Of all the “this place is haunted by vampires!” stories sold on tours in this town, I put the Ursuline Convent on my vampire tour of New Orleans because it does have an interesting history, and there’s a cool exhibition inside called “Eternal Life,” which showcases local Catholic mourning traditions, burial practices, and relics. The museum is open for tours on Monday, Thursday, Friday and Saturday at 10am, 11am and 1pm. $8 for adults. 1112 Chartres St.

Virgin Blood!

Lunch at the Vampire Café

Need a bite in New Orleans? The Vampire Café is all the things its name suggests. Red and black décor. A wine list that includes bottles named Dracula, True Blood and Vampire. Cocktails named for various blood types.

It’s a casual eatery open for brunch, lunch and dinner, serving affordable meals including local dishes like alligator po-boys and shrimp and grits. (Like everywhere in NOLA it’s meat and seafood heavy). My friend and I had bat-shaped chocolates and sangria served in Blood Bags (non-alcoholic available). And a lot of fun.

Don’t worry, you’re unlikely to run into any danger — there’s garlic on the menu and they place cutlery on the tables in a cross formation.

801 Royal St. at St. Ann St. in the French Quarter. Open daily 9am to 11pm. No reservations.

Shop at the Vampire Boutique

There are two very good reasons to visit the Boutique du Vampyre on your vampire tour of New Orleans. They sell everything a fan could want. And they have the secret code to a hidden vampire speakeasy!

The shop is quite tiny. It’s packed with books, jewelry, clothing, art, crafts, fragrance, toys and trinkets related to vampires. Many items are hand-made locally or by independent artisans. I picked up a large necklace of a cemetery gate by Pretty Cult which I just love. There’s also a full-size coffin for your selfie needs.

If you ask the shop clerk nicely and discretely, they may give you a password to enter Potions (see below)…

The Boutique is located at 709 St. Ann’s Street, just steps from the Vampire Café. Open daily from 10am to 9pm.

Drink at the Vampire Apothecary

NEW! The owners of the Vampire Café have opened a new dining and drinking spot! We didn’t have the chance to check this out but you should! The Vampire Apothecary is at 725 Saint Peter Street.

Potions Vampire Speakeasy

Drink Absinthe at a Secret Vampire Bar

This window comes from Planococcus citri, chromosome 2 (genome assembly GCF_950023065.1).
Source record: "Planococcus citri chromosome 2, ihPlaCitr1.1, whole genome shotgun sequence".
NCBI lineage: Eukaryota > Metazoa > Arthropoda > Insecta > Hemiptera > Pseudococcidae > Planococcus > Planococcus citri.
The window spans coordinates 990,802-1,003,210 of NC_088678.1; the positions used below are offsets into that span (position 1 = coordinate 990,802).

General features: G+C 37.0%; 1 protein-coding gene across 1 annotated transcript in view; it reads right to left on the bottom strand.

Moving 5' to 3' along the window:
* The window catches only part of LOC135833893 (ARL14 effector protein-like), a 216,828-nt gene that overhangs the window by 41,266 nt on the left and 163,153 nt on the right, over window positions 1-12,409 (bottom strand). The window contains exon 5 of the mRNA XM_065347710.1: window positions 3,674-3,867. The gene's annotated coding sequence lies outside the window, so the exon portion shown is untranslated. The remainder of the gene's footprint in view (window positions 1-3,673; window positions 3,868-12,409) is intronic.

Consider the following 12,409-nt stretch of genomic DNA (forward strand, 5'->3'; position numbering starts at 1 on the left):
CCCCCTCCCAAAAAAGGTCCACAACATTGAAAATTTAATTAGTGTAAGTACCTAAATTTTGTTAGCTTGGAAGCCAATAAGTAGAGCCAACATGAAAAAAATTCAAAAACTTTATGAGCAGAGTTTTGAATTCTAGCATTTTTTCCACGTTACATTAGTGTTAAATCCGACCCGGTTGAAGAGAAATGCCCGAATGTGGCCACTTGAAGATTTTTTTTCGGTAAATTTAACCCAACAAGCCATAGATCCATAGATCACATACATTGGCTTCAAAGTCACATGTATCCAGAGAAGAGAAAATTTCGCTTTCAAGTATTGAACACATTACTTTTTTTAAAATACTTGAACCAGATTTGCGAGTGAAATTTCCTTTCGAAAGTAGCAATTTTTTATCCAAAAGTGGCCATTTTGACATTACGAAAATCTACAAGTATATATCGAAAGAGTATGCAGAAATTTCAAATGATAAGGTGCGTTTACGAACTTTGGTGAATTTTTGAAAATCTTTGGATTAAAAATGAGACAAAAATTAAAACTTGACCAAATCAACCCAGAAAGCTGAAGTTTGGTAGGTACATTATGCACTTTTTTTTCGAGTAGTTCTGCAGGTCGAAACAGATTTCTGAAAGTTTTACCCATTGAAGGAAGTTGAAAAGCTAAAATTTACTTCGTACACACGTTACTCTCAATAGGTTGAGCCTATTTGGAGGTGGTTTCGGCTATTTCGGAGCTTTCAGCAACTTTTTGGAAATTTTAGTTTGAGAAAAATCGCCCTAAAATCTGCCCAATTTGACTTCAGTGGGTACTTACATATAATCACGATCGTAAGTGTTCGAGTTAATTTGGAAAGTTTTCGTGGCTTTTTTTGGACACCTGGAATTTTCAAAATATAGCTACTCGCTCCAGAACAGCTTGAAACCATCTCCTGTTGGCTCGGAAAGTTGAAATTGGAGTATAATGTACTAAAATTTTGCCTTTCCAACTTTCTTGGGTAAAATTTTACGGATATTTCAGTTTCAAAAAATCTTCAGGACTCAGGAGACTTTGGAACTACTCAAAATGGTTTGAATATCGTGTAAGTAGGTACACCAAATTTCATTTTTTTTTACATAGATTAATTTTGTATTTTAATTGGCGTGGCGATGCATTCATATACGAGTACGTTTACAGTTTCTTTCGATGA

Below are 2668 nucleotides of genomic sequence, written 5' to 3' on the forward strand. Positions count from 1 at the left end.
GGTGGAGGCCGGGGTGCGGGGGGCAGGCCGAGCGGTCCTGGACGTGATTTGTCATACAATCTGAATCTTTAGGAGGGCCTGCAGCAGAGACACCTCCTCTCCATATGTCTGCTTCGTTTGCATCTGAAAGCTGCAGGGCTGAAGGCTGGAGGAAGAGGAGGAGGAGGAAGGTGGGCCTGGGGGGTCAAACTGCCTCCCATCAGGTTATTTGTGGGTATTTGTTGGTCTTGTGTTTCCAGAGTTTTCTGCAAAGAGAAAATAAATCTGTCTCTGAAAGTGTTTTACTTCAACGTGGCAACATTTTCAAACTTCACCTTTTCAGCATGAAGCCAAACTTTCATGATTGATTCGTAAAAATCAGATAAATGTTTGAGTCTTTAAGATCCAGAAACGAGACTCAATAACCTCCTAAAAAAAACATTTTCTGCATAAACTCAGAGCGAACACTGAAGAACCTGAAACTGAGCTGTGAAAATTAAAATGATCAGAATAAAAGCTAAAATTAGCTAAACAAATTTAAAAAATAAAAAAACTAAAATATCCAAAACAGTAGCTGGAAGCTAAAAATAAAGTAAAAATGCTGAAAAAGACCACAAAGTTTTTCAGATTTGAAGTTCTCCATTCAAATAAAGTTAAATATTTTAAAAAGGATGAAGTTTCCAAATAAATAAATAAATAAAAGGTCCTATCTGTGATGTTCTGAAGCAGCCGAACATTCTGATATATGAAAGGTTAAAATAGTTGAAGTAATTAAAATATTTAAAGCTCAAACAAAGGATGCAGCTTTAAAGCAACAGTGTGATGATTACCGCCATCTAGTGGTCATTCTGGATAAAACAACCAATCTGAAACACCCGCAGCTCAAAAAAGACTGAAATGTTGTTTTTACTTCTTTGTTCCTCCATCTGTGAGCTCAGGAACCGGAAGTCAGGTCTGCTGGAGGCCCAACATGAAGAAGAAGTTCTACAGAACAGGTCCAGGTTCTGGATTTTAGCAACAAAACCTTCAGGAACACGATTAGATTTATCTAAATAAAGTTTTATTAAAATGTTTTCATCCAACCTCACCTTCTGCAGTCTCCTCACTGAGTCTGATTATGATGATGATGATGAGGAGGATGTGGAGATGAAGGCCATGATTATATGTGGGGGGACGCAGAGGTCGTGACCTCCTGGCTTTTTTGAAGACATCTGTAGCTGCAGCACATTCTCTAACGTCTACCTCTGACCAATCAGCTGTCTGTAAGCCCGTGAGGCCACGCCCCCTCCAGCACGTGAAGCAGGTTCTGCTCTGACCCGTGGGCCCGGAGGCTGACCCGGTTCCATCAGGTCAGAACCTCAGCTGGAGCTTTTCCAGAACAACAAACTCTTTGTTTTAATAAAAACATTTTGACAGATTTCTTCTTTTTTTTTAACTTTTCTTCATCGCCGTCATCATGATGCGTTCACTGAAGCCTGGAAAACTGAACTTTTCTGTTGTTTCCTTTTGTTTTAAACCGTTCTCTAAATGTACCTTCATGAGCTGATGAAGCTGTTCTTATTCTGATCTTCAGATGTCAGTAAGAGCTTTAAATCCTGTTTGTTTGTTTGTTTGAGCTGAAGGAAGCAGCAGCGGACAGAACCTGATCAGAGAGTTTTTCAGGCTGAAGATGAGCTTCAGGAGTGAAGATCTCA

Potions is vampire-themed, speakeasy-style bar in the French Quarter that requires a password for non-members to enter.

We took our invite from Boutique du Vampyre to the address – yes, you can Google it but that’s no fun! – and wondered if we were in the right place. It looked like an ordinary jazz bar on Bourbon Street. Until we saw a dark figure in a hoodie lurking in the back. Ha.

The doorman bared his fake fangs and asked for the password. Once he cleared us, he took our $20 each cover charge and unlocked a doorway to an upstairs lair.

The small bar is dark, shadowy, and decorated with a mix of ornate furniture and Halloweeny accents.

Potions Drink Menu

We watched the bartender make absinthe the traditional way from a Victorian-style fountain and spoon, lighting sugar cubes on fire to the delight of patrons. My date had to have one. I asked for a custom non-alcoholic drink (kind of shocked a vampire bar doesn’t have Virgin drinks on the menu to be honest!) and we quickly settled in to people watch. It was easy to make friends in the intimate space and we found other vampire fans to geek out with.

Potions has a nice balcony overlooking the street, and a tarot reader was on site. We ended up staying way later than we had planned. Because when in New Orleans where else would I want to be than a vampire bar!

Being a Poseur in the French Quarter After Dark

Overnight in the Hotel Royal

This historic hotel was used as a filming location for The Originals – as the vampire Marcels’ lair and party place. You too can stand at a fancy balcony and look out at the mere mortals in the courtyard below. The Hotel Royal was built in 1827 and offers charming rooms with modern upgrades (but no elevator) in the heart of the French Quarter.

Attend a Vampire Ball

Visiting in October? There are two sumptuous Vampire Balls to choose from! The original Anne Rice Vampire Lestat Fan Club Vampire Ball continues after the author’s death. And the Eternal Night Vampire Ball brings its Venetian Ball meets Vampire Court wickedness to New Orleans with a full weekend of events. Both have a very fancy dress code and both will sell out. Plan accordingly!

Your vampire tour of New Orleans has come to an end! I hope you get a chance to try this out and have a bloody good time!